Developing new and better liquid coolants for immersion cooling is not as easy as it might seem. They must be non-corrosive and non-toxic so that equipment immersed in the coolant is safe enough to handle. They must also offer high thermal conductivity and low viscosity. And, of course, they have to have a high flashpoint, not just as a liquid but also, potentially, in any vapor form.
Even better would be a completely stable coolant that does not evaporate at all.
As a result, conventional immersion cooling has been based on mineral oil because it is stable, highly resilient to oxidation and therefore reasonably long lasting. But quite apart from the handling issues, over time, mineral oil will nevertheless change color and start to develop a characteristic foul odor.
And that’s not all. The PVC cables plugged into the server blades can stiffen, making them harder to handle and, more seriously, the servers’ capacitors can swell, requiring regular, close inspections. Some interface materials, furthermore, can go soft in mineral oils.
That’s why Green Revolution Cooling (GRC) developed its line of ElectroSafe® coolants. Not just as an alternative for the liquid coolant long used for mainframes and supercomputers but, for the first time, as a coolant suitable for mainstream use with standard servers in data centers.
ElectroSafe coolants were introduced in 2014 and are used in GRC’s ICEraQ® and ICEtank® modular immersion cooling systems. The liquid itself has its own guarantee: to maintain cooling capacity for the lifetime of the data center – that is to say, 15 years or more – without any of the kind of degradation associated with mineral oils.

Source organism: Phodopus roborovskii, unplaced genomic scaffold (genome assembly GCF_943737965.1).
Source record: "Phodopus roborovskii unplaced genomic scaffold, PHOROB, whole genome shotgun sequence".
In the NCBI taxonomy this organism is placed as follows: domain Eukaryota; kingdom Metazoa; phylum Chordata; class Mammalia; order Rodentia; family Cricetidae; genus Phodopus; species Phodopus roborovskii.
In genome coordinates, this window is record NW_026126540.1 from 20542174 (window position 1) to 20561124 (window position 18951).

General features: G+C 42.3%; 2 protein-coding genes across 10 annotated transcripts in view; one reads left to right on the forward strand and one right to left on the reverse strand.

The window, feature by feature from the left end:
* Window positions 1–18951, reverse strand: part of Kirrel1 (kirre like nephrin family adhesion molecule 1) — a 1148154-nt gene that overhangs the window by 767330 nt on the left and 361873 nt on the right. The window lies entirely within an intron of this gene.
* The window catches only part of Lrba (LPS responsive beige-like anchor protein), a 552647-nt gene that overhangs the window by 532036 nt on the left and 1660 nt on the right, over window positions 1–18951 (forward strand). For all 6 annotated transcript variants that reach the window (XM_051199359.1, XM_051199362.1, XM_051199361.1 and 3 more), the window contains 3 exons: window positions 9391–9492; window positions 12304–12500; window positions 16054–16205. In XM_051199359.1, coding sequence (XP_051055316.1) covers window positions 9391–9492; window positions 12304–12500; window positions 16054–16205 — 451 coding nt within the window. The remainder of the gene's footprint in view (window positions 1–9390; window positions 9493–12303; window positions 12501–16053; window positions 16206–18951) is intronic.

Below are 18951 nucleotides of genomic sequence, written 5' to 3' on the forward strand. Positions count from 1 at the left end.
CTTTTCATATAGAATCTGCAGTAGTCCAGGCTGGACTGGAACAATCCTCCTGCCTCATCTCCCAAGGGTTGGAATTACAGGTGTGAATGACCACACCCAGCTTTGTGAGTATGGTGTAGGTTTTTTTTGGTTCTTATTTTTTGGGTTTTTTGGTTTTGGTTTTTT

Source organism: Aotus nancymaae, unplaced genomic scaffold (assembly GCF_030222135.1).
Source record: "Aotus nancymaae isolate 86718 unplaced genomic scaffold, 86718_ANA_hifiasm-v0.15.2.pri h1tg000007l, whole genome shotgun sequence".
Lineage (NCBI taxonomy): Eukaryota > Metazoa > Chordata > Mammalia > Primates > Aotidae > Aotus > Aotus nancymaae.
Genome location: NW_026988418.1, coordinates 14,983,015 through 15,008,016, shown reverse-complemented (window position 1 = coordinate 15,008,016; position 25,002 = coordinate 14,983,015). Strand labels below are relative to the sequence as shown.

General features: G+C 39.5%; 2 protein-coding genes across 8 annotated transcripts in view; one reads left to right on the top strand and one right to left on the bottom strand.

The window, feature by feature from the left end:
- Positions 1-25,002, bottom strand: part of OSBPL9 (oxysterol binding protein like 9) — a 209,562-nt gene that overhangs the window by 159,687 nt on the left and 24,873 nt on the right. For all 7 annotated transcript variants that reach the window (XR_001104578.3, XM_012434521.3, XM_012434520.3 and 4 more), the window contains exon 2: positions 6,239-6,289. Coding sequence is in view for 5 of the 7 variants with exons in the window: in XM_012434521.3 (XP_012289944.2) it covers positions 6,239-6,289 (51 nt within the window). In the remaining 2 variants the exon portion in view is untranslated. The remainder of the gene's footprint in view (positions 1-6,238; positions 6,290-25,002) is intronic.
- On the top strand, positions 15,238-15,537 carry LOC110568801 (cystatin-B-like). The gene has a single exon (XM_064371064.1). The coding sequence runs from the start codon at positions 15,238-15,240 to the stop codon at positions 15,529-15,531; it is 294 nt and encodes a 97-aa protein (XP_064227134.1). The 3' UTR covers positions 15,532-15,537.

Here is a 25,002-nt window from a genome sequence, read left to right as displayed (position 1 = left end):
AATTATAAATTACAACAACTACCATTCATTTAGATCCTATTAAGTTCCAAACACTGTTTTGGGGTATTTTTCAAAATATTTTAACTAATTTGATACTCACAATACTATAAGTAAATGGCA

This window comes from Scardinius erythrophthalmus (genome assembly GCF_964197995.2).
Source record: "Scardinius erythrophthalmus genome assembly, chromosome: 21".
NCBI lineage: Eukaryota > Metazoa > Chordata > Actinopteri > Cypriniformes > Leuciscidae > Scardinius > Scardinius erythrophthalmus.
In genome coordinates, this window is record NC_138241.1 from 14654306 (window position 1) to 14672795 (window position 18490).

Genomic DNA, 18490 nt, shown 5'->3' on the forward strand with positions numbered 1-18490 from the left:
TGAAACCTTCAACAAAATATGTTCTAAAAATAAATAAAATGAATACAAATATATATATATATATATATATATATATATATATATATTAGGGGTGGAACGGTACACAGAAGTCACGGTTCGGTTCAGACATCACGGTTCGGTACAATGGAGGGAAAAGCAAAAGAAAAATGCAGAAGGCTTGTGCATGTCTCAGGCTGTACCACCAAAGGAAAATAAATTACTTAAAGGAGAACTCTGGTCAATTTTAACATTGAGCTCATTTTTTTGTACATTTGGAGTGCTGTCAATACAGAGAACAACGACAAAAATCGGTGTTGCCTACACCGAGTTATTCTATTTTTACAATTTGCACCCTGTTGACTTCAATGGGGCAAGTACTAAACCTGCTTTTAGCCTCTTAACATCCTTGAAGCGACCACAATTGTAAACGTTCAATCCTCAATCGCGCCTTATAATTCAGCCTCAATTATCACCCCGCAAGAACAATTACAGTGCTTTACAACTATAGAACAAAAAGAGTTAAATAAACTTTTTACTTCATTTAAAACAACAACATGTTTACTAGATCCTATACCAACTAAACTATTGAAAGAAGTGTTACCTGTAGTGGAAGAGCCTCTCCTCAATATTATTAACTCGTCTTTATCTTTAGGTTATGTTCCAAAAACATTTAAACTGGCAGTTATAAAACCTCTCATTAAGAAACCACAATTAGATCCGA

“Most important of all, ElectroSafe provides better cooling performance, as well as improved viscosity over mineral oil,” says Larry Kosch, director of product marketing at GRC.
He continues: “Mineral oil will last a long time, but it starts to turn a different color and develop an odor which, if you’re a user is going to make you wonder whether it’s good or starting to go ‘off’ and needing to be replaced.”
As single-phase coolants, ElectroSafe maintains an entirely liquid state; they do not evaporate and, therefore, do not require the hermetically sealed environment in which to operate that two-phase coolants need in order to be used safely. Indeed, there isn’t even a requirement to use maintenance gloves when installing or servicing servers immersed with ElectroSafe coolants.
Fit for purpose
ElectroSafe is an umbrella term for GRC’s range of synthetic liquid coolants. One coolant is generally not suitable for all immersion applications, whether due to environmental, regulatory, supply availability, cost, or other customer considerations.
“Having a broad spectrum of options available enables GRC to deliver the best immersion cooling solution that suits all of our clients’ individual requirements, while remaining safe for the environment and enabling the low total cost of ownership that the adoption of single-phase liquid immersion cooling offers,” says Kosch.
Liquid cooling is a relative newcomer to the data center. While adopted for mainframes and supercomputers as far back as the 1980s in order to help push the limits of performance, it is increasingly being used in more mainstream computer architectures for the same reason.
In addition, though, it also offers a number of environmental advantages: liquid cooling enables servers to be run more efficiently, enabling more compute power to be supported in the same space, and the dissipated heat is more easily captured for the purpose of re-use, such as heating greenhouses, fish farms or for use in district heating schemes.
Furthermore, it also makes for a quieter and more clement workspace in data center halls – air conditioning doesn’t need to be maxed out just to prevent server meltdown.
GRC’s ElectroSafe family is based on synthetic hydrocarbon-based coolants, with 1,200 times the capacity for absorbing heat than air. In addition to being successfully used by GRC customers over the past eight years, ElectroSafe has also been thoroughly tested by key technology partners such as Dell, Intel, and Vertiv.
Immersion cooling is compatible with any OEM server, notwithstanding a few straightforward tweaks to take account of the different method of cooling. That includes an adjustment to the server bios to take account of the removal of fans from the motherboard, and the swapping of standard PVC-jacketed cabling with plenum-rated cables.